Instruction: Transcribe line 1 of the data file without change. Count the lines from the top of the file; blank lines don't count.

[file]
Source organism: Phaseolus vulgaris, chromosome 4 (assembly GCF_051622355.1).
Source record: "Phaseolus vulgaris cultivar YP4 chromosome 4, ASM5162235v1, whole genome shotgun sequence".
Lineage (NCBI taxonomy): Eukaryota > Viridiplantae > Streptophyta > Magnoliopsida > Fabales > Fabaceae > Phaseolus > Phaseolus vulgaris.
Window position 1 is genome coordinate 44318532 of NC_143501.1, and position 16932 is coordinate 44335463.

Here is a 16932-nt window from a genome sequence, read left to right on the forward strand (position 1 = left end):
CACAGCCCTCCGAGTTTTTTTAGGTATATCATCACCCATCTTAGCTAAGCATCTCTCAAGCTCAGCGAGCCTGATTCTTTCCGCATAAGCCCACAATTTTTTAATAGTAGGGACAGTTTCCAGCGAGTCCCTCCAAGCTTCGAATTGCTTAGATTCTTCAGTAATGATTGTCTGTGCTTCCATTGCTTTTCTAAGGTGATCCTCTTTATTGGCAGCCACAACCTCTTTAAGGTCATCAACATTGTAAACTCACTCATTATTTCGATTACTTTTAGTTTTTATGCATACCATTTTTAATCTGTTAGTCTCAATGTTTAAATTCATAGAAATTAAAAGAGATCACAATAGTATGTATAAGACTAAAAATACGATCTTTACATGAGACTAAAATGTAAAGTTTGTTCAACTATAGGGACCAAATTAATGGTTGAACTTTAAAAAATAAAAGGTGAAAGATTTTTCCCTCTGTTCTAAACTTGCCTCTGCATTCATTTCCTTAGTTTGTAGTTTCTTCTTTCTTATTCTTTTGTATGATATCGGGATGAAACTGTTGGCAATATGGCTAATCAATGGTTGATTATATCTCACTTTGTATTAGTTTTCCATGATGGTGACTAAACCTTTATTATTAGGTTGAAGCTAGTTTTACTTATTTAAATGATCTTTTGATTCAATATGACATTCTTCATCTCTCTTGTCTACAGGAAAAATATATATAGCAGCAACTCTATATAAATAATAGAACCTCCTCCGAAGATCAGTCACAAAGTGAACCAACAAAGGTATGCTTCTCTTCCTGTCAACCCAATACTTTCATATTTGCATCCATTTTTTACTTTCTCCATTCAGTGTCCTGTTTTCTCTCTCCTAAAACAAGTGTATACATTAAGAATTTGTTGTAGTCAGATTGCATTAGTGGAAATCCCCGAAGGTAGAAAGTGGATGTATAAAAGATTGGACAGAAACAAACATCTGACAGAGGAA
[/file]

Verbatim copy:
Source organism: Phaseolus vulgaris, chromosome 4 (assembly GCF_051622355.1).